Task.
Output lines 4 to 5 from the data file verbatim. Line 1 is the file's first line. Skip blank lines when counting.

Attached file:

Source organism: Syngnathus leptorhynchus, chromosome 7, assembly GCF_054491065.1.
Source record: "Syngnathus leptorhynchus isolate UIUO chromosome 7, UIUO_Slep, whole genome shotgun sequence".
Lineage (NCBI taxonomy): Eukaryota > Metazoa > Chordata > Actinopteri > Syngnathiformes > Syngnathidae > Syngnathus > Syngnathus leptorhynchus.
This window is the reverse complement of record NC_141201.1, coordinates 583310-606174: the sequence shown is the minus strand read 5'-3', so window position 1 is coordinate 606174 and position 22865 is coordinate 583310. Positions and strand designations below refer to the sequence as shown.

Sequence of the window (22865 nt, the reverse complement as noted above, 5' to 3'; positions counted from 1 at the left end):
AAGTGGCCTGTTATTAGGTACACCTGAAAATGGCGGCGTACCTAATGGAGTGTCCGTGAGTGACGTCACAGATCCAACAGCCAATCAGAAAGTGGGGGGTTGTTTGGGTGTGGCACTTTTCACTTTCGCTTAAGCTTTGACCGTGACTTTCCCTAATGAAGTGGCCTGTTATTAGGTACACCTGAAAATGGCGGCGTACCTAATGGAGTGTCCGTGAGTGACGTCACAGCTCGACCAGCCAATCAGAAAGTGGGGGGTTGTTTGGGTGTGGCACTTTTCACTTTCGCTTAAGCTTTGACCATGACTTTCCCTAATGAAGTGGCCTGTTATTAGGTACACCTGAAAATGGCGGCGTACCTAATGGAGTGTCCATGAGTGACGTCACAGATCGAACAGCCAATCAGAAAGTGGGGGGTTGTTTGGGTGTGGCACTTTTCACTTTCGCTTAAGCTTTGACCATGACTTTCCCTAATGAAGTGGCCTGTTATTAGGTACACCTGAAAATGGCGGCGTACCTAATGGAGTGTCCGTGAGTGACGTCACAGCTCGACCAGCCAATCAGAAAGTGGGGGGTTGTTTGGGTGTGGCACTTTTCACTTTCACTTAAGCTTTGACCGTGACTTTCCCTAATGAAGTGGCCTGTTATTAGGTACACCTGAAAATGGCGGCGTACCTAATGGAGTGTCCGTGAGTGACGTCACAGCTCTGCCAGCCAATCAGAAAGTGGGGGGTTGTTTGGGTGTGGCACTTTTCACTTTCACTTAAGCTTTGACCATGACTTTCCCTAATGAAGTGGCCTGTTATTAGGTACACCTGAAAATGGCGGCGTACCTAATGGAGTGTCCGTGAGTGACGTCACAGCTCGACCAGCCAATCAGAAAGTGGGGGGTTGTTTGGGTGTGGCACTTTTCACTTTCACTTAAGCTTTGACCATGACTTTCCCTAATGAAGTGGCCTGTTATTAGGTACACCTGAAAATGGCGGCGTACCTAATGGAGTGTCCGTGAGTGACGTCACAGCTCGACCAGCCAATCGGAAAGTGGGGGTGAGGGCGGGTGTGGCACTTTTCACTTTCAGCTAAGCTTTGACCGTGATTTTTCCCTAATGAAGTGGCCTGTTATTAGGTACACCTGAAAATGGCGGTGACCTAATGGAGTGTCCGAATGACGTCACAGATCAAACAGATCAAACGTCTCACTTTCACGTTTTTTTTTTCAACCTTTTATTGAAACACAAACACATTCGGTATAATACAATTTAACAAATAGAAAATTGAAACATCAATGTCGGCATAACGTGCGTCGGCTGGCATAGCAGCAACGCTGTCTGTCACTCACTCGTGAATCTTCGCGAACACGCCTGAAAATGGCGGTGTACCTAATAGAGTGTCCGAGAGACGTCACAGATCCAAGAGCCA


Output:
This window is the reverse complement of record NC_141201.1, coordinates 583310-606174: the sequence shown is the minus strand read 5'-3', so window position 1 is coordinate 606174 and position 22865 is coordinate 583310. Positions and strand designations below refer to the sequence as shown.

Sequence of the window (22865 nt, the reverse complement as noted above, 5' to 3'; positions counted from 1 at the left end):